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dc.contributor.authorLukyanenko, V.
dc.contributor.authorMuriel, J.M.
dc.contributor.authorBloch, R.J.
dc.date.accessioned2019-10-08T19:43:49Z
dc.date.available2019-10-08T19:43:49Z
dc.date.issued2017
dc.identifier.urihttps://www.scopus.com/inward/record.uri?eid=2-s2.0-85021335819&doi=10.1113%2fJP274515&partnerID=40&md5=8cf1b0b36031ecfbd2e2e7132555cde3
dc.identifier.urihttp://hdl.handle.net/10713/11077
dc.description.abstractKey points: Dysferlin, the protein missing in limb girdle muscular dystrophy 2B and Miyoshi myopathy, concentrates in transverse tubules of skeletal muscle, where it stabilizes voltage-induced Ca2+ transients against loss after osmotic shock injury (OSI). Local expression of dysferlin in dysferlin-null myofibres increases transient amplitude to control levels and protects them from loss after OSI. Inhibitors of ryanodine receptors (RyR1) and L-type Ca2+ channels protect voltage-induced Ca2+ transients from loss; thus both proteins play a role in injury in dysferlin's absence. Effects of Ca2+-free medium and S107, which inhibits SR Ca2+ leak, suggest the SR as the primary source of Ca2+ responsible for the loss of the Ca2+ transient upon injury. Ca2+ waves were induced by OSI and suppressed by exogenous dysferlin. We conclude that dysferlin prevents injury-induced SR Ca2+ leak. Abstract: Dysferlin concentrates in the transverse tubules of skeletal muscle and stabilizes Ca2+ transients when muscle fibres are subjected to osmotic shock injury (OSI). We show here that voltage-induced Ca2+ transients elicited in dysferlin-null A/J myofibres were smaller than control A/WySnJ fibres. Regional expression of Venus-dysferlin chimeras in A/J fibres restored the full amplitude of the Ca2+ transients and protected against OSI. We also show that drugs that target ryanodine receptors (RyR1: dantrolene, tetracaine, S107) and L-type Ca2+ channels (LTCCs: nifedipine, verapamil, diltiazem) prevented the decrease in Ca2+ transients in A/J fibres following OSI. Diltiazem specifically increased transients by ∼20% in uninjured A/J fibres, restoring them to control values. The fact that both RyR1s and LTCCs were involved in OSI-induced damage suggests that damage is mediated by increased Ca2+ leak from the sarcoplasmic reticulum (SR) through the RyR1. Congruent with this, injured A/J fibres produced Ca2+ sparks and Ca2+ waves. S107 (a stabilizer of RyR1-FK506 binding protein coupling that reduces Ca2+ leak) or local expression of Venus-dysferlin prevented OSI-induced Ca2+ waves. Our data suggest that dysferlin modulates SR Ca2+ release in skeletal muscle, and that in its absence OSI causes increased RyR1-mediated Ca2+ leak from the SR into the cytoplasm. Copyright 2017 The Authors.en_US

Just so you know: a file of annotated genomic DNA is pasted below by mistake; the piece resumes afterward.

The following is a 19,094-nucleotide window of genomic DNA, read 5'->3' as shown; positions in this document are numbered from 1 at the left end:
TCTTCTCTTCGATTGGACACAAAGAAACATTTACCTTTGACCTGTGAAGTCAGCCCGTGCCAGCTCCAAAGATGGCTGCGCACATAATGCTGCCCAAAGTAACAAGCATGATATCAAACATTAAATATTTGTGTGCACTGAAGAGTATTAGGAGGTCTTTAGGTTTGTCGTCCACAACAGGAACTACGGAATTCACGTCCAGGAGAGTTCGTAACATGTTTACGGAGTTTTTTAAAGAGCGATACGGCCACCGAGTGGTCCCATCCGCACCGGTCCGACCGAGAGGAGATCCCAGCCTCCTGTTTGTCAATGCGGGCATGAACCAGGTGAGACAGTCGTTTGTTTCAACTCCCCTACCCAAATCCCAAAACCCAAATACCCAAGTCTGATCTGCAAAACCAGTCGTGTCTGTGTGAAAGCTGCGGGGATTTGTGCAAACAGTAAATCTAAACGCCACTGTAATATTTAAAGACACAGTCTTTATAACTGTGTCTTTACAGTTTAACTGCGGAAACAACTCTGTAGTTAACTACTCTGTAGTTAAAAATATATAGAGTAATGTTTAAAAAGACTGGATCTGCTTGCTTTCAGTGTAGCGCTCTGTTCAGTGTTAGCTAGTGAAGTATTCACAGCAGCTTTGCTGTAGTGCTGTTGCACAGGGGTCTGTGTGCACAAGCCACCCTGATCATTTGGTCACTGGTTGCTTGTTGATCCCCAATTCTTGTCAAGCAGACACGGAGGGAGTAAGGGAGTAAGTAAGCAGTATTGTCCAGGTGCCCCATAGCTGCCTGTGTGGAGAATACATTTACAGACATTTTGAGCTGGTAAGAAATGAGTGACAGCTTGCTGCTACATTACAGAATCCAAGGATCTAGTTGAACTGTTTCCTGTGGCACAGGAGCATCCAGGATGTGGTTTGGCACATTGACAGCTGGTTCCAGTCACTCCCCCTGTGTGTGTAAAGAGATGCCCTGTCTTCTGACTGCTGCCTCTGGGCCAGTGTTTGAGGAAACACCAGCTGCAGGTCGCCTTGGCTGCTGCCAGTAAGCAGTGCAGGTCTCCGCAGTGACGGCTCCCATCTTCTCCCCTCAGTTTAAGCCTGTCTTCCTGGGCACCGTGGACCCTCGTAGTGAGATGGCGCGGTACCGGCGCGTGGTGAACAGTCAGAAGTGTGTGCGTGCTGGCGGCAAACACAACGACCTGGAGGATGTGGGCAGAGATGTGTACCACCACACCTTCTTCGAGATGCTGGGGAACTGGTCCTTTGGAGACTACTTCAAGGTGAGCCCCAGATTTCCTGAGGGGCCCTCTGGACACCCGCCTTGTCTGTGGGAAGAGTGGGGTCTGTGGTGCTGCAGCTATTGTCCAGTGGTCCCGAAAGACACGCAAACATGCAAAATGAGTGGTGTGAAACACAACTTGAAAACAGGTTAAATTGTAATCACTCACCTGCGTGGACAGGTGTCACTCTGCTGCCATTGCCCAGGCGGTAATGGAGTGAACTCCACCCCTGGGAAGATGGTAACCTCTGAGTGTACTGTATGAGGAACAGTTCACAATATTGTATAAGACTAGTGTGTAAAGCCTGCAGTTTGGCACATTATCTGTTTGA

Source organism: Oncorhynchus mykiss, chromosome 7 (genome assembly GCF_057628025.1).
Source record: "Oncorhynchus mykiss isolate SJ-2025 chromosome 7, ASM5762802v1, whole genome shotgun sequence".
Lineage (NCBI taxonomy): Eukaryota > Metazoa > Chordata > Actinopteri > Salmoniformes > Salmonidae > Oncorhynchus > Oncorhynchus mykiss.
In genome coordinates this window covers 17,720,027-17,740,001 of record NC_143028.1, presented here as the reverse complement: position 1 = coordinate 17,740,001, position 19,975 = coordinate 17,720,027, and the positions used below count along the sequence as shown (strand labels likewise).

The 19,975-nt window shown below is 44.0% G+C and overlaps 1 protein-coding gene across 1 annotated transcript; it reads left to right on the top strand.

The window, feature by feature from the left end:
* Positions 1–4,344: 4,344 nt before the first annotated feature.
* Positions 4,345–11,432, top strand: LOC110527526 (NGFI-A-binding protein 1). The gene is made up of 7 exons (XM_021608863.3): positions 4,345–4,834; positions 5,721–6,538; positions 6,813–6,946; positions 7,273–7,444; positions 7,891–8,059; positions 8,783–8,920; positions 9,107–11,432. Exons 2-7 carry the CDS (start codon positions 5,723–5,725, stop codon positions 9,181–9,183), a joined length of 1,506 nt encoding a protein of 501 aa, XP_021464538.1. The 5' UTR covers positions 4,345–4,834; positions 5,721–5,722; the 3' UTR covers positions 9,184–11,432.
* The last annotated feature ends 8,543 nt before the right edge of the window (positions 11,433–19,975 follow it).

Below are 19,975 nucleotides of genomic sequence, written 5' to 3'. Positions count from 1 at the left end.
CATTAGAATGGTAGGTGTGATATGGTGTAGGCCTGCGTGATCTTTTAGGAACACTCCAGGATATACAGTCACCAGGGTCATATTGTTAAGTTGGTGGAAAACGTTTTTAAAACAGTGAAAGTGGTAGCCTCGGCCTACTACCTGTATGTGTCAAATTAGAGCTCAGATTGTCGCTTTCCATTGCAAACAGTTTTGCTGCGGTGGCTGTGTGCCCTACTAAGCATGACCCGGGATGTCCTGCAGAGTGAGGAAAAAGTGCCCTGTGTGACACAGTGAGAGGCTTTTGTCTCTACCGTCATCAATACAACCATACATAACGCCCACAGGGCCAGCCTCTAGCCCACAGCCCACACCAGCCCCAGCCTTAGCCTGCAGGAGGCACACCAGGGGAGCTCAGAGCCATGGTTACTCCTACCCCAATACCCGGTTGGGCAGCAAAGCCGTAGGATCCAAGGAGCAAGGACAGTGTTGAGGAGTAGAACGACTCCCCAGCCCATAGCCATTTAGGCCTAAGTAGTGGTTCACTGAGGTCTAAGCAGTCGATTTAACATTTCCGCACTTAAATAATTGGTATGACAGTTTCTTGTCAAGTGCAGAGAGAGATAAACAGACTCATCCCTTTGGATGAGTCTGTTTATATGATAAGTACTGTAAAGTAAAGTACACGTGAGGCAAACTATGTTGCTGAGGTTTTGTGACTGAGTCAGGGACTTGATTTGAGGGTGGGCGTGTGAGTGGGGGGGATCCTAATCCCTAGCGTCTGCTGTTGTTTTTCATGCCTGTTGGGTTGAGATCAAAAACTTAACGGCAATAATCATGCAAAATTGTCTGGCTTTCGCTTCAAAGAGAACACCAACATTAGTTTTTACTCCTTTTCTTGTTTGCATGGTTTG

dc.description.sponsorshipThis research was supported by grants from the Jain Foundation, the Kahlert Foundation, the NIH (RO1 AR 064268), and the Muscular Dystrophy Association (no. 218313).en_US
dc.description.urihttps://doi.org/10.1113/JP274515en_US
dc.language.isoen_USen_US
dc.publisherBlackwell Publishing Ltden_US
dc.relation.ispartofJournal of Physiology
dc.subjectdysferlinen_US
dc.subjectexcitation-contraction couplingen_US
dc.subjectskeletal muscleen_US
dc.titleCoupling of excitation to Ca2+ release is modulated by dysferlinen_US
dc.typeArticleen_US
dc.identifier.doi10.1113/JP274515
dc.identifier.pmid28568606


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